We begged the steamship agent to telegraph to New York to see if berths could be had for us. A favorable reply was received on Wednesday, and, without waiting for a reply from the French Consul-General at New Orleans, we packed our belongings, leaving most of them behind, turned the apartment over to friends, and leaving faithful black Jim—who predicted that he would never see us again—in tears, we took the Thursday afternoon express for New York.
When the St. Paul steamed out from New York harbor the following morning, we were aboard. Kiffin’s letters which follow tell the story of the remainder of his life far better than anyone else could write it.
The clarity and simplicity of style of these letters is remarkable when the circumstances under which they were written are considered. Many were hastily scrawled with a pencil at odd moments snatched from Kiffin’s duties in the trenches or in the air. Few were written under anything approaching normal conditions. They are given here without changes or corrections, though several to me were penned in moments of impatience or irritation, and express opinions or criticisms that Kiffin would have disavowed after calm reflection. Kiffin was not writing for publication, and he sometimes “let himself go.”
It is well to give here, as an example of the impression he made on his war comrades, the chapter on Kiffin Yates Rockwell written by James Norman Hall, the celebrated writer and pilot of the Escadrille Lafayette, for the “Official History of the Lafayette Flying Corps”:
KIFFIN YATES ROCKWELL
It is probable that Kiffin Rockwell was the first American to offer his services to France against the German aggressors, for on August 3, 1914, he wrote to the French Consul at New Orleans:
I desire to offer my services to the French Government in case of actual warfare between France and Germany, and wish to know whether I can report to you at New Orleans and go over with the French reservists … or must I go to France before enlisting?
I am twenty-one years old and have had military training at the Virginia Military Institute. I am very anxious to see military service, and had rather fight under the French flag than any other, as I greatly admire your nation. If my services can be used by your country, I will bring my brother, who also desires to fight for the French flag.
Rockwell was a born soldier. Both his grandfathers, Captain Henry Rockwell of North Carolina, and Major Enoch Shaw Ayres, of South Carolina, were officers of the Confederate Army, and a more remote ancestor was a captain on General Washington’s staff during the Revolution. His nature was made up of the simple virtues of a medieval warrior—pride amounting almost to sensitiveness, energy, determination, dauntless courage, and unbounded faith in the justice of his cause. Such men are rare and unmistakable when met; they stand a little aloof from the rest of the world and radiate a sense of great things—an atmosphere which shames the cynic and stills the voice of the doubter. It is not difficult to imagine the train of reasoning which led him to enlist: a great war was about to overwhelm Europe; France was preparing to defend her frontiers and ideals against an aggression which menaced all human liberty; one’s course was clear—one must enlist to fight for France. And the flame of his idealism never for an instant flickered. Long afterward, when he had come to know all the squalor and disillusion of war, he wrote to his mother:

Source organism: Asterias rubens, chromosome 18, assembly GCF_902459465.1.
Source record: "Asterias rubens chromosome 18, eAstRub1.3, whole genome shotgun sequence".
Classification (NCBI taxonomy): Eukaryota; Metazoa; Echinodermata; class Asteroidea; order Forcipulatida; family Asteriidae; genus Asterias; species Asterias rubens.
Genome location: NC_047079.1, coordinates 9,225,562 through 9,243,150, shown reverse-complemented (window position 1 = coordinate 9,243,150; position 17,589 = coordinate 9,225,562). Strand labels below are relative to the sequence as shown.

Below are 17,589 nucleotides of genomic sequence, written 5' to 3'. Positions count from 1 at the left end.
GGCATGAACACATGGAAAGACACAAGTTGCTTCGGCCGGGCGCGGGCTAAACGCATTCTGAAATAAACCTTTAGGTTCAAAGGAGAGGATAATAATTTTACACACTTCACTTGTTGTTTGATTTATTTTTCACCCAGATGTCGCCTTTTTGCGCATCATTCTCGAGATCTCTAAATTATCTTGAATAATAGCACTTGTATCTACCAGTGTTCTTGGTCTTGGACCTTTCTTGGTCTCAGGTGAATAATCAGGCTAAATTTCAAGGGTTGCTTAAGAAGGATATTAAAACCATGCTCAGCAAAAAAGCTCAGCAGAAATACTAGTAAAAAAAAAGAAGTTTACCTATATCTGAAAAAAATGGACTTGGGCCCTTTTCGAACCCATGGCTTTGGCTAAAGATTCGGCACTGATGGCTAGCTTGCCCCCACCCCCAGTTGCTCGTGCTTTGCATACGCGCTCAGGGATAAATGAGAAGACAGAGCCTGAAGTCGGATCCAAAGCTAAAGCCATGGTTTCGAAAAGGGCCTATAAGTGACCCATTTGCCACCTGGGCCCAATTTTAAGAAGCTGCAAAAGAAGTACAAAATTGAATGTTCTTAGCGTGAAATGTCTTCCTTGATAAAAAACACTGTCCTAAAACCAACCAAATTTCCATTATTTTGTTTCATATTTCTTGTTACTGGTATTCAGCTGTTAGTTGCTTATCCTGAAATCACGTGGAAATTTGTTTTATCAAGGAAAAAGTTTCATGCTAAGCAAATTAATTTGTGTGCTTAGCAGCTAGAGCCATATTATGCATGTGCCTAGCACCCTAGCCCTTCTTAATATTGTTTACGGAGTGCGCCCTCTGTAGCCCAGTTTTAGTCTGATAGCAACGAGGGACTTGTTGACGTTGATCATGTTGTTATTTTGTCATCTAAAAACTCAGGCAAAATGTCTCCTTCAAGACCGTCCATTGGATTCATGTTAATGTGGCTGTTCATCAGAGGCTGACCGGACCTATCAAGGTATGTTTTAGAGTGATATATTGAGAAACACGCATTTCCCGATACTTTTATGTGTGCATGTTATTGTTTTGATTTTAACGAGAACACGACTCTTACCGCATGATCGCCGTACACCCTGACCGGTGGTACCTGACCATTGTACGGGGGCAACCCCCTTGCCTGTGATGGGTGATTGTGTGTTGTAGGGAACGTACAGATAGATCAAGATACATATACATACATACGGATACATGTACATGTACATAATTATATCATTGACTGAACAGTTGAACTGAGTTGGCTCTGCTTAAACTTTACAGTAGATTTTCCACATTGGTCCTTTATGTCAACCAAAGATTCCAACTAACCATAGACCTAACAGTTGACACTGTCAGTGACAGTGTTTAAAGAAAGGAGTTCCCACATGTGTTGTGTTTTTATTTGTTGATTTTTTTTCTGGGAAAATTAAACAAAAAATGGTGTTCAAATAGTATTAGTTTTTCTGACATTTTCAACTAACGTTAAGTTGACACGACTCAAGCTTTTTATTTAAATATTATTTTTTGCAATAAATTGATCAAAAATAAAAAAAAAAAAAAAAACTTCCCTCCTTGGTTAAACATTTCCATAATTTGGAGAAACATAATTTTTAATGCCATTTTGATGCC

If I die, you will know that I die as every man should—in fighting for the right. I do not consider that I am fighting for France alone, but for the cause of humanity, the most noble of all causes.
In August, 1914, accompanied by his brother Paul, Rockwell crossed to France and enlisted in the Foreign Legion. From the beginning, his record of service was a splendid one—months of dreary trench life with the infantry did nothing to diminish his enthusiasm or fighting spirit. On May 9, 1915, when the Legion stormed La Targette, he was severely wounded in the thigh, and transferred to the Aviation after a long period of convalescence. In the autumn, Victor Chapman wrote from Avord:
I find a compatriot I am proud to own . . . called Rockwell. He got his transfer about a month ago from the legion. He was wounded on the 9th of May, like Kisling; in fact half of the Deuxième de Marche were wounded that day, not counting the killed and missing. He gives the best account I have heard. Having charged with the Third Battalion and being wounded in the leg in the last bouck, he crawled back across the entire field in the afternoon. At this moment I have mixed feelings of pride, envy, and sorrow, for he has just received a postal from a friend who has returned to the Régiment. They were given a banner and three days ago were up where the big advance took place. On account of their reputation and the general understanding that they were reserved for attack, the Régiment must have been in the very thick of it and has enormous losses. . . . Rockwell is chafing because he changed too soon. “There is nothing like it” (he says); “you float across the field, you drop, you rise again … the sac, the 325 extra rounds, the gun—have no weight.”
On the Alsatian front (May 18, 1916), Kiffin Rockwell shot down the first enemy plane credited to the Escadrille Lafayette. The combat was characteristic of the man and his method of attack. He told of it in a letter to his brother Paul: